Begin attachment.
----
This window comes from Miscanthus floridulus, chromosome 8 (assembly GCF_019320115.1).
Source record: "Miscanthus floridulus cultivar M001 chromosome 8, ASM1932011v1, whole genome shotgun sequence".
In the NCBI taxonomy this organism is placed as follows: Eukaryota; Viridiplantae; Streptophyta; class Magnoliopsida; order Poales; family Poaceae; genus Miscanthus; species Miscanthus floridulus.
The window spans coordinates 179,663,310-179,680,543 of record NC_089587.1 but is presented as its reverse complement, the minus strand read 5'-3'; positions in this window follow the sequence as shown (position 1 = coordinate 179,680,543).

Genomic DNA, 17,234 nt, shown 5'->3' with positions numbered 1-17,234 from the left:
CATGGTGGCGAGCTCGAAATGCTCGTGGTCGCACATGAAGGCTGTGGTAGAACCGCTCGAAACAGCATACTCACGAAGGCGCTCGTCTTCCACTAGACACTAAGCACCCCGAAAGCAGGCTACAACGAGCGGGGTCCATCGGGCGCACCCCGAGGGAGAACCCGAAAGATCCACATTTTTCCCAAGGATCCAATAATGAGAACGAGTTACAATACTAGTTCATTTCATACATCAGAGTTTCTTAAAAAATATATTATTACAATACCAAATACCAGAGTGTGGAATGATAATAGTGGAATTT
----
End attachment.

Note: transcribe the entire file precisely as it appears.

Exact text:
This window comes from Miscanthus floridulus, chromosome 8 (assembly GCF_019320115.1).
Source record: "Miscanthus floridulus cultivar M001 chromosome 8, ASM1932011v1, whole genome shotgun sequence".
In the NCBI taxonomy this organism is placed as follows: Eukaryota; Viridiplantae; Streptophyta; class Magnoliopsida; order Poales; family Poaceae; genus Miscanthus; species Miscanthus floridulus.
The window spans coordinates 179,663,310-179,680,543 of record NC_089587.1 but is presented as its reverse complement, the minus strand read 5'-3'; positions in this window follow the sequence as shown (position 1 = coordinate 179,680,543).

Genomic DNA, 17,234 nt, shown 5'->3' with positions numbered 1-17,234 from the left:
CATGGTGGCGAGCTCGAAATGCTCGTGGTCGCACATGAAGGCTGTGGTAGAACCGCTCGAAACAGCATACTCACGAAGGCGCTCGTCTTCCACTAGACACTAAGCACCCCGAAAGCAGGCTACAACGAGCGGGGTCCATCGGGCGCACCCCGAGGGAGAACCCGAAAGATCCACATTTTTCCCAAGGATCCAATAATGAGAACGAGTTACAATACTAGTTCATTTCATACATCAGAGTTTCTTAAAAAATATATTATTACAATACCAAATACCAGAGTGTGGAATGATAATAGTGGAATTT